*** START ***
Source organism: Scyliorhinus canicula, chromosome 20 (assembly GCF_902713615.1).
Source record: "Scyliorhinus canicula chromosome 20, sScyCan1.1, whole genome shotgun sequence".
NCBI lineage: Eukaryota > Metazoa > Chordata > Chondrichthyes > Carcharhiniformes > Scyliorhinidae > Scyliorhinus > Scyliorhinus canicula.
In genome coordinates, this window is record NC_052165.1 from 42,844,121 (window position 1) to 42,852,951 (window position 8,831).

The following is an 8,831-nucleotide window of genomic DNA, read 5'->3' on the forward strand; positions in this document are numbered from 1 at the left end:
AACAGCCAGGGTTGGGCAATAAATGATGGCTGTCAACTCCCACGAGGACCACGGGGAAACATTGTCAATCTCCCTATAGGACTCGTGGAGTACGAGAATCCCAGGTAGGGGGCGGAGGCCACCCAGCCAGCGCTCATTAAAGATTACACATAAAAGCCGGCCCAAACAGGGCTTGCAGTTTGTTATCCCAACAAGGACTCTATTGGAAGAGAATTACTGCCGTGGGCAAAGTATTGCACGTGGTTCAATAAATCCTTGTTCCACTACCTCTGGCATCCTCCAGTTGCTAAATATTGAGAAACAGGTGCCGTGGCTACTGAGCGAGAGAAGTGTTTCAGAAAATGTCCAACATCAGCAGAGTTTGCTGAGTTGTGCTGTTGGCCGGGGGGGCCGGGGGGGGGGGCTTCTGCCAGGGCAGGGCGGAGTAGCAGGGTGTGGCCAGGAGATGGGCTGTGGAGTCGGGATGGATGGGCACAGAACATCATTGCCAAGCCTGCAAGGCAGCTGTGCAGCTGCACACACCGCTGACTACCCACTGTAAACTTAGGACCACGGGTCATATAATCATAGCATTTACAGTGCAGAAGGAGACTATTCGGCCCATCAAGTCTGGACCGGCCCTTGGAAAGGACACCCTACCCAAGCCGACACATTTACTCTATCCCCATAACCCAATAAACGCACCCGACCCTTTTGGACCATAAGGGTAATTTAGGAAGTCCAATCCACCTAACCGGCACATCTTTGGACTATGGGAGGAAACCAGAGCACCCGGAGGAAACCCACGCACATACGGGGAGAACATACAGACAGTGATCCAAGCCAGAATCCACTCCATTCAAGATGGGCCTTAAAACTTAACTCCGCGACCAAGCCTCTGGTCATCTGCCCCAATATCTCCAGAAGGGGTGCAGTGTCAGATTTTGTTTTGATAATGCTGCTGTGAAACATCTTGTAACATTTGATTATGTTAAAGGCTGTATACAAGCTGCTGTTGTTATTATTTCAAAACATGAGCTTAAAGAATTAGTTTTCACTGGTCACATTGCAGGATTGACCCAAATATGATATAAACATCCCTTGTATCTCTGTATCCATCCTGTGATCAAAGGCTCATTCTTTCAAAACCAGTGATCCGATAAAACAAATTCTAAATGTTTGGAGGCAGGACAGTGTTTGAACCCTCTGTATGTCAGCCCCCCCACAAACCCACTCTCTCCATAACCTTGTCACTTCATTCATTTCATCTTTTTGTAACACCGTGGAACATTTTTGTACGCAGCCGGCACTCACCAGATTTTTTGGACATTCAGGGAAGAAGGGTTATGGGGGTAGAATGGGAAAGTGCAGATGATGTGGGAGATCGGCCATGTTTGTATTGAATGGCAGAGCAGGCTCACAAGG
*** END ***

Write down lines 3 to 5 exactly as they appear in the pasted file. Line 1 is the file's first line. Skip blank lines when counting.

NCBI lineage: Eukaryota > Metazoa > Chordata > Chondrichthyes > Carcharhiniformes > Scyliorhinidae > Scyliorhinus > Scyliorhinus canicula.
In genome coordinates, this window is record NC_052165.1 from 42,844,121 (window position 1) to 42,852,951 (window position 8,831).

The following is an 8,831-nucleotide window of genomic DNA, read 5'->3' on the forward strand; positions in this document are numbered from 1 at the left end: